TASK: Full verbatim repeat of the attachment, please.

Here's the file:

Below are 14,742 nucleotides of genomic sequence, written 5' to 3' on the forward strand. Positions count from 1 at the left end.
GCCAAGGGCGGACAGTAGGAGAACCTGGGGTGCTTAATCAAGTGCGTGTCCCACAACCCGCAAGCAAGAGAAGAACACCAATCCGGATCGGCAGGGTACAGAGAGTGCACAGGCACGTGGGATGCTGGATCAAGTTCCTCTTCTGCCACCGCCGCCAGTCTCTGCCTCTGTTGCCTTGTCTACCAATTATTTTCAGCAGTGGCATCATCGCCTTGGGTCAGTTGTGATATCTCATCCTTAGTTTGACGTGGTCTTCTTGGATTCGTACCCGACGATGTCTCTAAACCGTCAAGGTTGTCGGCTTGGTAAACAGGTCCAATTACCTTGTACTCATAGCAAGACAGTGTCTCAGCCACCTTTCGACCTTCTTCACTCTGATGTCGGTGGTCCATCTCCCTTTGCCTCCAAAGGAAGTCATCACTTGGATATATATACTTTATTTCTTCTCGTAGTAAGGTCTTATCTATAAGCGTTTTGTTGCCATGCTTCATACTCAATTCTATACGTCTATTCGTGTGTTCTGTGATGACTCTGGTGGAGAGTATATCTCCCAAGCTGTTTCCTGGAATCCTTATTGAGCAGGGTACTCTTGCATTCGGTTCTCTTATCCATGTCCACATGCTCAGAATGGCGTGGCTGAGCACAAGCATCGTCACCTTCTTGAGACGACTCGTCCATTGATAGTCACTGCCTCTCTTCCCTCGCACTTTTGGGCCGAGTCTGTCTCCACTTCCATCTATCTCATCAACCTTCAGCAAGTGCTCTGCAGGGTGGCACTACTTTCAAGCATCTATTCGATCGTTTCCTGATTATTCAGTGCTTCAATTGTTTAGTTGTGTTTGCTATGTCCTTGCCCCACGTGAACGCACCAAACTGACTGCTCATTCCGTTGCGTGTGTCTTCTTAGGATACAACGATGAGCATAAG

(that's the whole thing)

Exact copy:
Below are 14,742 nucleotides of genomic sequence, written 5' to 3' on the forward strand. Positions count from 1 at the left end.
GCCAAGGGCGGACAGTAGGAGAACCTGGGGTGCTTAATCAAGTGCGTGTCCCACAACCCGCAAGCAAGAGAAGAACACCAATCCGGATCGGCAGGGTACAGAGAGTGCACAGGCACGTGGGATGCTGGATCAAGTTCCTCTTCTGCCACCGCCGCCAGTCTCTGCCTCTGTTGCCTTGTCTACCAATTATTTTCAGCAGTGGCATCATCGCCTTGGGTCAGTTGTGATATCTCATCCTTAGTTTGACGTGGTCTTCTTGGATTCGTACCCGACGATGTCTCTAAACCGTCAAGGTTGTCGGCTTGGTAAACAGGTCCAATTACCTTGTACTCATAGCAAGACAGTGTCTCAGCCACCTTTCGACCTTCTTCACTCTGATGTCGGTGGTCCATCTCCCTTTGCCTCCAAAGGAAGTCATCACTTGGATATATATACTTTATTTCTTCTCGTAGTAAGGTCTTATCTATAAGCGTTTTGTTGCCATGCTTCATACTCAATTCTATACGTCTATTCGTGTGTTCTGTGATGACTCTGGTGGAGAGTATATCTCCCAAGCTGTTTCCTGGAATCCTTATTGAGCAGGGTACTCTTGCATTCGGTTCTCTTATCCATGTCCACATGCTCAGAATGGCGTGGCTGAGCACAAGCATCGTCACCTTCTTGAGACGACTCGTCCATTGATAGTCACTGCCTCTCTTCCCTCGCACTTTTGGGCCGAGTCTGTCTCCACTTCCATCTATCTCATCAACCTTCAGCAAGTGCTCTGCAGGGTGGCACTACTTTCAAGCATCTATTCGATCGTTTCCTGATTATTCAGTGCTTCAATTGTTTAGTTGTGTTTGCTATGTCCTTGCCCCACGTGAACGCACCAAACTGACTGCTCATTCCGTTGCGTGTGTCTTCTTAGGATACAACGATGAGCATAAG